Half-truths and lies: How Covid-19 misinformation spreads in S'pore

The Government had in April last year warned about fake messages and unfounded rumours circulating related to Covid-19. PHOTO: ST FILE

SINGAPORE - When Mr Jeswant Singh, 68, wants the latest update on the Covid-19 pandemic, he scrolls through his mobile phone for WhatsApp messages from his friends.

He showed The Straits Times messages he received with charts, videos and big words.

The information must be true because "all these messages and information are going viral already", said Mr Singh, a retired maintenance officer who has received two doses and is waiting for his third.

Professor May O. Lwin from Nanyang Technological University's Wee Kim Wee School of Communication and Information said: "The amount and speed of information that has flowed from this one disease is unprecedented.

"The public, and even those studying the virus, have to navigate, decipher and respond to rapidly evolving sets of information - which may not always be consistent - on numerous platforms."

This has been going on for more than a year now. The Government had in April last year warned about fake messages and unfounded rumours circulating related to Covid-19.

Part of the problem has also been the gaps in information, given how new this disease is and how much is still being discovered about Covid-19 as the pandemic unfolds.

In June, a group of doctors penned an open letter to the chairman of the Expert Committee on Covid-19 Vaccination, arguing for a halt in the use of mRNA vaccines on young people here.

They had cited a case in the United States, where a 13-year-old died after receiving the second dose of his Covid-19 vaccination. The incident prompted an investigation by the US Centres for Disease Control and Prevention (CDC).

The doctors received a strong reply from Singapore's expert committee on Covid-19 vaccination and a senior infectious diseases specialist from the National Centre for Infectious Diseases, who countered the claims of potential heart problems from the vaccines.

One website fuelling the issue is Healing the Divide, started by Ms Iris Koh, 45, who said she did so to fill an information gap.

"I didn't plan to be doing what I'm doing now. As I started speaking up, many people starting approaching me and talking to me because they too are very concerned and worried and they don't know who to voice their concerns to."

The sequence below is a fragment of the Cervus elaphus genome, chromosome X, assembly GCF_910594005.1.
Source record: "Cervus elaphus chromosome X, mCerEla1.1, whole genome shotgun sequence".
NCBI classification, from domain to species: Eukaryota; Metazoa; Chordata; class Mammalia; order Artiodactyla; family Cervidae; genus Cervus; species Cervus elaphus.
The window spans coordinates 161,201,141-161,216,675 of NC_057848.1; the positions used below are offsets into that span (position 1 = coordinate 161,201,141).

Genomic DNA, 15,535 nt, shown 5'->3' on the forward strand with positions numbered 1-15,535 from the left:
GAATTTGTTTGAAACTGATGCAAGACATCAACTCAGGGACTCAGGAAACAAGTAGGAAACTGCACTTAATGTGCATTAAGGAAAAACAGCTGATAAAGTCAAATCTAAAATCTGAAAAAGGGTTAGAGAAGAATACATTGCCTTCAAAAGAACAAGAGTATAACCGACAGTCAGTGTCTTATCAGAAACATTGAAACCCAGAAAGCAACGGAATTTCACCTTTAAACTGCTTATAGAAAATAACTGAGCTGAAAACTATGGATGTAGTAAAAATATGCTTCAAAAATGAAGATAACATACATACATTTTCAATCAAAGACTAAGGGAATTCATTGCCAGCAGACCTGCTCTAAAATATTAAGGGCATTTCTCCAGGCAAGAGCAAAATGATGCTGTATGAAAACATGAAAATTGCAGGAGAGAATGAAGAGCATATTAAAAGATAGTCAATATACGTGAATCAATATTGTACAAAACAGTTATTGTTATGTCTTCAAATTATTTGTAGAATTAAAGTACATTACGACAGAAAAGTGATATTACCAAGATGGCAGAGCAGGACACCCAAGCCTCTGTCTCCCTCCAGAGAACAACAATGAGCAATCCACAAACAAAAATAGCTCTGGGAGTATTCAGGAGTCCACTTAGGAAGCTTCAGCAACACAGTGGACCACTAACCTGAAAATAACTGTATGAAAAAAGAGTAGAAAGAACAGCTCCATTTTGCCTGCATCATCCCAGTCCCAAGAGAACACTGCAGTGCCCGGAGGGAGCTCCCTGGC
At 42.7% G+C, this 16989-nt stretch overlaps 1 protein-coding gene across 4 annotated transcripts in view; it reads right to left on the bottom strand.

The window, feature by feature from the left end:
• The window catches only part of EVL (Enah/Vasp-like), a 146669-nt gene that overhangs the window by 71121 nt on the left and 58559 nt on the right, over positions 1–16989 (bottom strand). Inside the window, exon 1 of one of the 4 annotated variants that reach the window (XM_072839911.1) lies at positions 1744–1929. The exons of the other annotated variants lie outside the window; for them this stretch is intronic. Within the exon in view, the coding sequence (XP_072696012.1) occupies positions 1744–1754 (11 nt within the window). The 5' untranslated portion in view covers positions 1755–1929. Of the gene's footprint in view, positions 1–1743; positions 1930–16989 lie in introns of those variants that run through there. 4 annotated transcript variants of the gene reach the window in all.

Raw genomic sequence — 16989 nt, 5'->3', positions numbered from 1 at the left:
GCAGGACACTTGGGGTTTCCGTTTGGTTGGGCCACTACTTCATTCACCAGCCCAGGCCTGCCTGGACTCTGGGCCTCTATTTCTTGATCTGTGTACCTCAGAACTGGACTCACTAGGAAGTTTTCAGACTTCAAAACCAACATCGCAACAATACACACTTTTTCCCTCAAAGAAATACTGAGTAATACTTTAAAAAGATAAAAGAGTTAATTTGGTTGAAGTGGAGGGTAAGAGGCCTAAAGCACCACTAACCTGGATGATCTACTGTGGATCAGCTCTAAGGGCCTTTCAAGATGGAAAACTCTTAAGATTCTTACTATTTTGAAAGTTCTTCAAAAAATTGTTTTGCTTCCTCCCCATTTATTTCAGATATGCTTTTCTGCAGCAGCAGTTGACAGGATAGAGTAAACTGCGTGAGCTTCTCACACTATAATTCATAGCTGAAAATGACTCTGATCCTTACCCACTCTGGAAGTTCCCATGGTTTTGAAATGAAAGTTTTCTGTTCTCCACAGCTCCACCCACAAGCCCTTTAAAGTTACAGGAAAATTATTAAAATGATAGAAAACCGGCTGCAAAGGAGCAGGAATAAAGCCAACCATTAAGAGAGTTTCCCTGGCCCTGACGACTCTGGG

She shares the information and stories on WhatsApp, several Telegram groups, her YouTube channel and the website.

Ms Iris Koh said she started website Healing the Divide to fill an information gap about Covid-19. She shares stories on WhatsApp, several Telegram groups, her YouTube channel and the website. PHOTO: SCREENGRAB FROM YOUTUBE
Mr Jeswant Singh turns to WhatsApp messages from his friends for the latest information about the Covid-19 pandemic. ST PHOTO: WALLACE WOON

Another such group calls itself Truth Warriors, which shares links to articles produced by several foreign doctors and overseas groups that have been discredited by organisations such as the CDC.

It describes itself as a "community repository of evidence-based information on global developments surrounding Covid-19", sharing information on SG Suspected Vaccine Injuries and SG Covid La Kopi Telegram groups.

On Oct 15, the Ministry of Health had to refute claims by Truth Warriors that anti-parasitic drug ivermectin is safe and effective for treating Covid-19.

Healing the Divide Discussion - with nearly 3,000 members - was criticised when it suggested people flood the National Care Hotline with calls.

The Ministries of Health and Social and Family Development warned that it will take action against people who disrupt essential call centre operations or encourage others to do so.

Experts advised users of social media to be careful and responsible with what they share, and check the context in which it was written as well as whether it is corroborated by other sources.

People should also look to reliable information from sources such as Singapore's Health Ministry, the World Health Organisation, Johns Hopkins Coronavirus Resource Center, CDC website, and peer reviewed journals.

Should confusion remain, the public should trust credible scientists and health authorities rather than subscribers to social media, who do not need to be responsible for millions of lives, and thus feel no accountability to anyone for the theories they so willingly pass along, experts whom ST previously spoke to said.

Infectious disease expert Leong Hoe Nam, who is from the Rophi Clinic at Mount Elizabeth Novena, said: "The environment for an active discussion of vaccines has turned acidic."

"This isn't healthy for the population in general," he added.

"The rising number is a test of our social cohesiveness and our collective strength. Do we fall as disparate individuals or stand as one united people."

  • Additional reporting by Wallace Woon and Yeo Shu Hui

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